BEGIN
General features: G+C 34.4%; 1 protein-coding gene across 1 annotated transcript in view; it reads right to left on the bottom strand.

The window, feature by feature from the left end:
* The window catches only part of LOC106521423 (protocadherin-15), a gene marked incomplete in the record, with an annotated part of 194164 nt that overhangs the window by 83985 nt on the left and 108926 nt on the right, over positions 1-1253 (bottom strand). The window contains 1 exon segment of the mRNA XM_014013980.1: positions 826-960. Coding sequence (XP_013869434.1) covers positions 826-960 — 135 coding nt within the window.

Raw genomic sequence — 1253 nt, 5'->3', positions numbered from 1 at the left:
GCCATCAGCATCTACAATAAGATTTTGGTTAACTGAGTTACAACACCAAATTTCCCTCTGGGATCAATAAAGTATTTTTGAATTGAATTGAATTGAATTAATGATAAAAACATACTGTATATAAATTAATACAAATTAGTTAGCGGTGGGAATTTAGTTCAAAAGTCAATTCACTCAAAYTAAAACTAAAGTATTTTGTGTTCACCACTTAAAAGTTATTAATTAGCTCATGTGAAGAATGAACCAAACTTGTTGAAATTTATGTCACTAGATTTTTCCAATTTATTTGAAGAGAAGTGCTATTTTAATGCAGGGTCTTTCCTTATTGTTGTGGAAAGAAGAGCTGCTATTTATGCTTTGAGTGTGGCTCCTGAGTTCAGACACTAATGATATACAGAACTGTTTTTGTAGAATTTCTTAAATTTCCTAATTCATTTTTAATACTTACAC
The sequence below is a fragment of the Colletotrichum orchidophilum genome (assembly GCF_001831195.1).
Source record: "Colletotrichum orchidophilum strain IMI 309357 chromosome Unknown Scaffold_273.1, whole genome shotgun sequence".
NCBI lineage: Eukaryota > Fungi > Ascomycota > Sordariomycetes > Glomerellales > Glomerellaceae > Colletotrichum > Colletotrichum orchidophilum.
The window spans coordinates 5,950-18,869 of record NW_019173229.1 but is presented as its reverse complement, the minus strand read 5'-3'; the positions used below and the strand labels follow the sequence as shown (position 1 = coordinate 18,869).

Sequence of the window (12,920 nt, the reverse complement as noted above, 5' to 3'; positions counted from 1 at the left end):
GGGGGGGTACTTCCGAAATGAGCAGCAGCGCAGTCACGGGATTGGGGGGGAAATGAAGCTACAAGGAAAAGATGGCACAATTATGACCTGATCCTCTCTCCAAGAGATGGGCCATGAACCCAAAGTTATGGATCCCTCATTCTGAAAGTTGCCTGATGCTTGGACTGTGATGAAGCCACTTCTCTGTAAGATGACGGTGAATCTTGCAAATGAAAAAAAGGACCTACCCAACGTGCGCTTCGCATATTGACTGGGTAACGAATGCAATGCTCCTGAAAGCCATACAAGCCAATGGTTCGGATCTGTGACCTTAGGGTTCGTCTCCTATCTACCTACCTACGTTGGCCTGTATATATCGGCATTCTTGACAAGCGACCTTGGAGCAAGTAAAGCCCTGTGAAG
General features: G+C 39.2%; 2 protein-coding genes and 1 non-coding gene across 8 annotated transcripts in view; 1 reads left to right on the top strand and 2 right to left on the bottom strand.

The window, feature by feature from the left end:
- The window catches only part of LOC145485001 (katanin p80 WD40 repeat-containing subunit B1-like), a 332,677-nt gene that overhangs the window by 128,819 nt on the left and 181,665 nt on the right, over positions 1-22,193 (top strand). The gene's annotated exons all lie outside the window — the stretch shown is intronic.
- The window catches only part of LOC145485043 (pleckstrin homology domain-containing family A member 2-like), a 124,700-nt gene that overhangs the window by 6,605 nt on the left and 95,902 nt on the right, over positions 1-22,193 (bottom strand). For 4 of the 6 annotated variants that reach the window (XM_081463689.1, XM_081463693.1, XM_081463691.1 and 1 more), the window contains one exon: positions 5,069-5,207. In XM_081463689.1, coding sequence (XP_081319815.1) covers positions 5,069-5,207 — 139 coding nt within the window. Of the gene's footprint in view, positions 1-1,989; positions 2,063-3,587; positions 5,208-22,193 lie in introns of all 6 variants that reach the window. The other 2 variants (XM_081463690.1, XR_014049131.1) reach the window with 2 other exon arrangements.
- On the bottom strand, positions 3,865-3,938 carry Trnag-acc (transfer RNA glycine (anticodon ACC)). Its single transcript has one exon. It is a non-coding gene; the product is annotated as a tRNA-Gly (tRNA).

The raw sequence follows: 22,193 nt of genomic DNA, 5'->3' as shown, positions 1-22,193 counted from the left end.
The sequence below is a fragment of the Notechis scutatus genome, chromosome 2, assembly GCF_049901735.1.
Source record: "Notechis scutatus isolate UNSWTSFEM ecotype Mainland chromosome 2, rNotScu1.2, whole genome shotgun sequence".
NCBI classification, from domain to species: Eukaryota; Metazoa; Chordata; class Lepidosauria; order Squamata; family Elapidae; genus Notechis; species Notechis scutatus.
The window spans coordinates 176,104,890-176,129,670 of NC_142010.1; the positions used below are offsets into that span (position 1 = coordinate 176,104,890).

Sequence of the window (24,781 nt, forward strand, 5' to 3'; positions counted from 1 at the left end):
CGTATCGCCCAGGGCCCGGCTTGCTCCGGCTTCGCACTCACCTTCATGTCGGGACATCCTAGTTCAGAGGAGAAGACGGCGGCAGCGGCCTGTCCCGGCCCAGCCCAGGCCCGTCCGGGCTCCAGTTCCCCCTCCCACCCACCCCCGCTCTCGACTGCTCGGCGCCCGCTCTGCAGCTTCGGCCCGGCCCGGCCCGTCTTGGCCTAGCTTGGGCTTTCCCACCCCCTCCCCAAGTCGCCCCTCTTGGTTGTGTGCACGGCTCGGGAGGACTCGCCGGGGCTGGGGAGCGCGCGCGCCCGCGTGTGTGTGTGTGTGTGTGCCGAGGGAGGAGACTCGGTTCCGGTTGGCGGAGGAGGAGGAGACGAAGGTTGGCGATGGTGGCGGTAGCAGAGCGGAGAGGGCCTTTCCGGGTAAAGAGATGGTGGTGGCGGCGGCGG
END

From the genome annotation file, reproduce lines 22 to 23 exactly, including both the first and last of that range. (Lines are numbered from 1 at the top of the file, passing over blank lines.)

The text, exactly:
Sequence of the window (24,781 nt, forward strand, 5' to 3'; positions counted from 1 at the left end):
CGTATCGCCCAGGGCCCGGCTTGCTCCGGCTTCGCACTCACCTTCATGTCGGGACATCCTAGTTCAGAGGAGAAGACGGCGGCAGCGGCCTGTCCCGGCCCAGCCCAGGCCCGTCCGGGCTCCAGTTCCCCCTCCCACCCACCCCCGCTCTCGACTGCTCGGCGCCCGCTCTGCAGCTTCGGCCCGGCCCGGCCCGTCTTGGCCTAGCTTGGGCTTTCCCACCCCCTCCCCAAGTCGCCCCTCTTGGTTGTGTGCACGGCTCGGGAGGACTCGCCGGGGCTGGGGAGCGCGCGCGCCCGCGTGTGTGTGTGTGTGTGTGCCGAGGGAGGAGACTCGGTTCCGGTTGGCGGAGGAGGAGGAGACGAAGGTTGGCGATGGTGGCGGTAGCAGAGCGGAGAGGGCCTTTCCGGGTAAAGAGATGGTGGTGGCGGCGGCGG